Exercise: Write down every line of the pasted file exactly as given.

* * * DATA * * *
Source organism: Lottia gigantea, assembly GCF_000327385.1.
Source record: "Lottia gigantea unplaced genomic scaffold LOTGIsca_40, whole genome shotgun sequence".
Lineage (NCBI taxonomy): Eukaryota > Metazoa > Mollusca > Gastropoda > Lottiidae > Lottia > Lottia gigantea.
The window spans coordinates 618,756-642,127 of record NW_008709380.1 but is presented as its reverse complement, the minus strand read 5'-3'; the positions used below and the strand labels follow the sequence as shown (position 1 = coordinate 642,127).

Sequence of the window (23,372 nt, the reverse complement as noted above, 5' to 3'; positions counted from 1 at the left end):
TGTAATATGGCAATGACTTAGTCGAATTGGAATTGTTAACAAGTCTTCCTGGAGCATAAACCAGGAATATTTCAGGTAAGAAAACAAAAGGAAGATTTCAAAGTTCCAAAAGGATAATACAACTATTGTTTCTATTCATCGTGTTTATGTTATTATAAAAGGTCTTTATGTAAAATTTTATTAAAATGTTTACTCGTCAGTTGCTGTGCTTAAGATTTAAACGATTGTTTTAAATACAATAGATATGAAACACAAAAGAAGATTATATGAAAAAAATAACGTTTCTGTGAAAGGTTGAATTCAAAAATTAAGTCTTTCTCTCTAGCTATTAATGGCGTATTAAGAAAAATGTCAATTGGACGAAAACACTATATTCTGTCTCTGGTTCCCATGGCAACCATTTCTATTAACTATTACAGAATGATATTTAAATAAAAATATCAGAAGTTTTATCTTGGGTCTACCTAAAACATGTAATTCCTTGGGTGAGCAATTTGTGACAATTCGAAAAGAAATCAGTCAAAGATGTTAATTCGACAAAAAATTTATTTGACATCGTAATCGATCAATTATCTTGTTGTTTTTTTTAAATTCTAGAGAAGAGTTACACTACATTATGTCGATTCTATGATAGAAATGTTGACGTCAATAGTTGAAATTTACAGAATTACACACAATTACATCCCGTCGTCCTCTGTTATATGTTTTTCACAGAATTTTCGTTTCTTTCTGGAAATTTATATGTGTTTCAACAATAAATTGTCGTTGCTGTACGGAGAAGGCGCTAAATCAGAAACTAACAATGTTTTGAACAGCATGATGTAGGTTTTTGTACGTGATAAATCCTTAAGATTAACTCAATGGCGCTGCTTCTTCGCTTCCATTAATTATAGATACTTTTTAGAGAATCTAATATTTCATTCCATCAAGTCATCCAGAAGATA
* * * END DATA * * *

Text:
Source organism: Lottia gigantea, assembly GCF_000327385.1.
Source record: "Lottia gigantea unplaced genomic scaffold LOTGIsca_40, whole genome shotgun sequence".
Lineage (NCBI taxonomy): Eukaryota > Metazoa > Mollusca > Gastropoda > Lottiidae > Lottia > Lottia gigantea.
The window spans coordinates 618,756-642,127 of record NW_008709380.1 but is presented as its reverse complement, the minus strand read 5'-3'; the positions used below and the strand labels follow the sequence as shown (position 1 = coordinate 642,127).

Sequence of the window (23,372 nt, the reverse complement as noted above, 5' to 3'; positions counted from 1 at the left end):
TGTAATATGGCAATGACTTAGTCGAATTGGAATTGTTAACAAGTCTTCCTGGAGCATAAACCAGGAATATTTCAGGTAAGAAAACAAAAGGAAGATTTCAAAGTTCCAAAAGGATAATACAACTATTGTTTCTATTCATCGTGTTTATGTTATTATAAAAGGTCTTTATGTAAAATTTTATTAAAATGTTTACTCGTCAGTTGCTGTGCTTAAGATTTAAACGATTGTTTTAAATACAATAGATATGAAACACAAAAGAAGATTATATGAAAAAAATAACGTTTCTGTGAAAGGTTGAATTCAAAAATTAAGTCTTTCTCTCTAGCTATTAATGGCGTATTAAGAAAAATGTCAATTGGACGAAAACACTATATTCTGTCTCTGGTTCCCATGGCAACCATTTCTATTAACTATTACAGAATGATATTTAAATAAAAATATCAGAAGTTTTATCTTGGGTCTACCTAAAACATGTAATTCCTTGGGTGAGCAATTTGTGACAATTCGAAAAGAAATCAGTCAAAGATGTTAATTCGACAAAAAATTTATTTGACATCGTAATCGATCAATTATCTTGTTGTTTTTTTTAAATTCTAGAGAAGAGTTACACTACATTATGTCGATTCTATGATAGAAATGTTGACGTCAATAGTTGAAATTTACAGAATTACACACAATTACATCCCGTCGTCCTCTGTTATATGTTTTTCACAGAATTTTCGTTTCTTTCTGGAAATTTATATGTGTTTCAACAATAAATTGTCGTTGCTGTACGGAGAAGGCGCTAAATCAGAAACTAACAATGTTTTGAACAGCATGATGTAGGTTTTTGTACGTGATAAATCCTTAAGATTAACTCAATGGCGCTGCTTCTTCGCTTCCATTAATTATAGATACTTTTTAGAGAATCTAATATTTCATTCCATCAAGTCATCCAGAAGATA